Pay controversy in national post

Download article in original language : RO0505101NRO.DOC

On 19 April 2005, for the first time in 15 years, the national post employees went on a strike to claim a 16% pay rise. Following negotiations, the strike was called off that very day. Postal workers obtained only a mere 3% wage increase but the government promised that it would re-analyse the situation of the company together with the International Monetary Fund.

For quite a number of years now, the employees of the National Romanian Post Office Company (Compania Naţionala Poşta Română, Poşta Română), have been claiming higher wages, to no avail. Although the Romanian post is shortly to be privatised, no concrete programme has yet been approved to this end. Since 2001, according to the agreement signed with the International Monetary Fund (IMF) the Romanian Post is on the list of monitored state-owned enterprises with an imposed pay rise ceiling.

The financial data made public by the Ministry of Public Finance (Ministerul Finanţelor Publice, MF) following the emergence of other express carrier and delivery companies in Romania, indicated a decrease in the turnover of Poşta Română over the past four years and a fall in profit from EUR 30 million in 2000 to EUR 100 thousand in 2003. Although the data for 2004 have not been confirmed by the authorities, trade unions declare that the registered profit was close to EUR 1.3 million . Furthermore, the profit for 2004 could have reached around EUR 5 million had not considerable amounts been spent on organising the World Post Congress in Romania.

Previous to the strike, negotiations were held between the Federation of Trade Unions in the Romanian Post (Federaţia Sindicatelor din Poşta Română, FSPR) and the executive, when employees claimed a 16% pay rise and were granted only 4%, the maximum wage increase ceiling agreed between the government and the IMF for monitored enterprises.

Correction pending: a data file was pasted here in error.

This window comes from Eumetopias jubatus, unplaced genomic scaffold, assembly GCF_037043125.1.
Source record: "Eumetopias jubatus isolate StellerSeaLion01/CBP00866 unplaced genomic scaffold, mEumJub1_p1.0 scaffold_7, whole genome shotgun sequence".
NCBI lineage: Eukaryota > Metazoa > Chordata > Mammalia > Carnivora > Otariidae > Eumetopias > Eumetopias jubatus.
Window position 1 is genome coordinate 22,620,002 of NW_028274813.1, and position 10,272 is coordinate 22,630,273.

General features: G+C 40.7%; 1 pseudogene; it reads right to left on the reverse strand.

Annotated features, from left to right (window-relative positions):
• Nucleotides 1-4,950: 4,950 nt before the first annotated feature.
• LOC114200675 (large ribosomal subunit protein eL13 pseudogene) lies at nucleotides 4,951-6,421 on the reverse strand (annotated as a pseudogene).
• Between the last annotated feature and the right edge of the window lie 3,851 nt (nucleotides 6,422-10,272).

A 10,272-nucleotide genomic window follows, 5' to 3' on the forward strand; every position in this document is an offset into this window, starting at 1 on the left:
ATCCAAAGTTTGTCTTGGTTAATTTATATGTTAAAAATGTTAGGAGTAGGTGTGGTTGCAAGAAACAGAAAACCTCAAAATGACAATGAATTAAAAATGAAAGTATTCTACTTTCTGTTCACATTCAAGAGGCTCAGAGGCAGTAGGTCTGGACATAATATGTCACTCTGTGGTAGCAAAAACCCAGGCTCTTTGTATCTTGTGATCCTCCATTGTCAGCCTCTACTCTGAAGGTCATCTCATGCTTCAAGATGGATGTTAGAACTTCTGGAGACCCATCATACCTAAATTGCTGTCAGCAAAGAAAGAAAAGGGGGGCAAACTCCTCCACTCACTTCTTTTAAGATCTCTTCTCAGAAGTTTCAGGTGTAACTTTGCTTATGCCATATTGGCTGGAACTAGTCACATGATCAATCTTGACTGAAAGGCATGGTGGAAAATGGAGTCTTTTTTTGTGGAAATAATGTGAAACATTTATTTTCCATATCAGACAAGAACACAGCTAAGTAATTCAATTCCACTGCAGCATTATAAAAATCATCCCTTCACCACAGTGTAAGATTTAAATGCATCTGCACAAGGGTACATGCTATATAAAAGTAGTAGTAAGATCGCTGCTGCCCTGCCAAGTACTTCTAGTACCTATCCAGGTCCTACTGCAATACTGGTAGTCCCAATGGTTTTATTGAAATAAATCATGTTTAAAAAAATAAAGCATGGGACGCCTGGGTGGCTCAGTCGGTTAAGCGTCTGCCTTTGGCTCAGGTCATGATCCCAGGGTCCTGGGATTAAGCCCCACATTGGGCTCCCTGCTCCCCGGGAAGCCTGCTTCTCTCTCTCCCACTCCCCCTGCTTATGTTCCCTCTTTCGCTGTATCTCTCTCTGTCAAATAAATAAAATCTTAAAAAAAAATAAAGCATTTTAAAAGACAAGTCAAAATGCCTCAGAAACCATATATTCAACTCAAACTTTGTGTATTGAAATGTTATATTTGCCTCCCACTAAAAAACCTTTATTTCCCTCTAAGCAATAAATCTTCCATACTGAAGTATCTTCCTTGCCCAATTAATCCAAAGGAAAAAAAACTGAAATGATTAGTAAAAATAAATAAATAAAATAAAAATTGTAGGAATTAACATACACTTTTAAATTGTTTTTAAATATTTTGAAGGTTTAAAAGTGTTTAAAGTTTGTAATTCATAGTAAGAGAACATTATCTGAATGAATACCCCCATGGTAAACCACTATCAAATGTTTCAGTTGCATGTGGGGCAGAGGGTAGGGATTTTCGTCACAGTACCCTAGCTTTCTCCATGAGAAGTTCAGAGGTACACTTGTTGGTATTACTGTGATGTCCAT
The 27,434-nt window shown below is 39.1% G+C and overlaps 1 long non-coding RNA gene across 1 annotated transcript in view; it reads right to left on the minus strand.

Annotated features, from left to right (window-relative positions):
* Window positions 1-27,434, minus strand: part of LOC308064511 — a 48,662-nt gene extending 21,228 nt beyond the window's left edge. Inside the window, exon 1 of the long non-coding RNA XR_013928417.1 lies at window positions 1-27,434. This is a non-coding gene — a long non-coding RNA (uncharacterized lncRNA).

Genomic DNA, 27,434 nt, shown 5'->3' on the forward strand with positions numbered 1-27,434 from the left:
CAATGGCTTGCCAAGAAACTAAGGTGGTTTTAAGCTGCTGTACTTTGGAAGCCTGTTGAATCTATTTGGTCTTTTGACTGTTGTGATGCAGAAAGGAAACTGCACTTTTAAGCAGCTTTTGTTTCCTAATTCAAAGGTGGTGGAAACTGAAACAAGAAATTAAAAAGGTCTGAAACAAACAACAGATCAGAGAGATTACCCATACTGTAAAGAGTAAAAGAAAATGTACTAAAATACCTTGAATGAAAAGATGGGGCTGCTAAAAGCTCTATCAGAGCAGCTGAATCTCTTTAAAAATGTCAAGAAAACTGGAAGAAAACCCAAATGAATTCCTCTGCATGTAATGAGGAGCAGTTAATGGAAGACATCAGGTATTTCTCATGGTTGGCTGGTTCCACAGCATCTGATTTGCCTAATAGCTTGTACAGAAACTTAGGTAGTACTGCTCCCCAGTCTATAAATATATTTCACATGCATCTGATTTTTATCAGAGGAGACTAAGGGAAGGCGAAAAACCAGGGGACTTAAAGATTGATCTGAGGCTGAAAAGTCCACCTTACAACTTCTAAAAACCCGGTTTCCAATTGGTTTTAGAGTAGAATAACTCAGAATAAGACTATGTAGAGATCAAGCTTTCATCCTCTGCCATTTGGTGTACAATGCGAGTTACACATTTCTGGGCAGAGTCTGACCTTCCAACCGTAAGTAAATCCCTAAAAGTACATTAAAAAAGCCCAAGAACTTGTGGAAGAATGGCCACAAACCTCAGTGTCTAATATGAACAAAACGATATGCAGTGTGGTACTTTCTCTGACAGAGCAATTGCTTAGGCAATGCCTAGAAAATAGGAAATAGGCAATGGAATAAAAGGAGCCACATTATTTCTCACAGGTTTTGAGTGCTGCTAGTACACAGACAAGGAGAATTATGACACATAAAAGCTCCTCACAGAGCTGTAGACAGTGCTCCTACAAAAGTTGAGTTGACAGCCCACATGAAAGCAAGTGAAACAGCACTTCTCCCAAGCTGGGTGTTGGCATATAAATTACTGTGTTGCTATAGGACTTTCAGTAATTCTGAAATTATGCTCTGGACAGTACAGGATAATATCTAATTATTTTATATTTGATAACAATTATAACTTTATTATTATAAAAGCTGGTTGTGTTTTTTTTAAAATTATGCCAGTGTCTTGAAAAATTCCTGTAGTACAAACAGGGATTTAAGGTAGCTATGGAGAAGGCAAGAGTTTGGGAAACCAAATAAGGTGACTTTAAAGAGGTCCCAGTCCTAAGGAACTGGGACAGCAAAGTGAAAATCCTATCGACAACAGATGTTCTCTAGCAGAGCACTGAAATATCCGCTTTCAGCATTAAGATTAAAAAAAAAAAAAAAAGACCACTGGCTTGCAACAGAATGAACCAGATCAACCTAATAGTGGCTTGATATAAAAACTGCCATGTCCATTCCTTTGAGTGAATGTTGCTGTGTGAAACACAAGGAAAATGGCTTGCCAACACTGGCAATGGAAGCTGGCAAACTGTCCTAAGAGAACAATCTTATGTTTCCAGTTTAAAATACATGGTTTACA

According to trade unions, the average enterprise wage is ROL 4.5 million (about EUR 124). The 4% pay rise offered by the authorities would only bring an additional ROL 100-150 thousand (between EUR 2.7-4). Leaders of the National Trade Union Bloc (Blocul Naţional Sindical, BNS) (RO0307101F) to which FSPR is affiliated, stated that over 9,200 employees of the Poşta Română (25% of the total number) have monthly wages of only ROL 3.1 million (EUR 85), which is below the minimum wage set by the national collective agreement for 2005 (RO0501101N), namely ROL 3.3 million (around EUR 90), while other 23,000 employees earn less than ROL five million per month (EUR 138).

Trade unions also accused the fact that by keeping Poşta Română on the list of monitored enterprises, the company is prevented from take new people on board despite the current staff shortage of 1,200.

Since the parties did not reach an understanding, for the first time in the past 15 years employees decided to cease work.

The strike began at 00.00 on 19 April 2005, and was scheduled to last until 27 April 2005. The protest blocked the payment of pensions, child allowances, unemployment benefits, on which Poşta Română holds a national monopoly. Close to 80% of the more than six million pensioners receiving their pensions by post would have had to go without their April dues had the postal workers’ strike continued.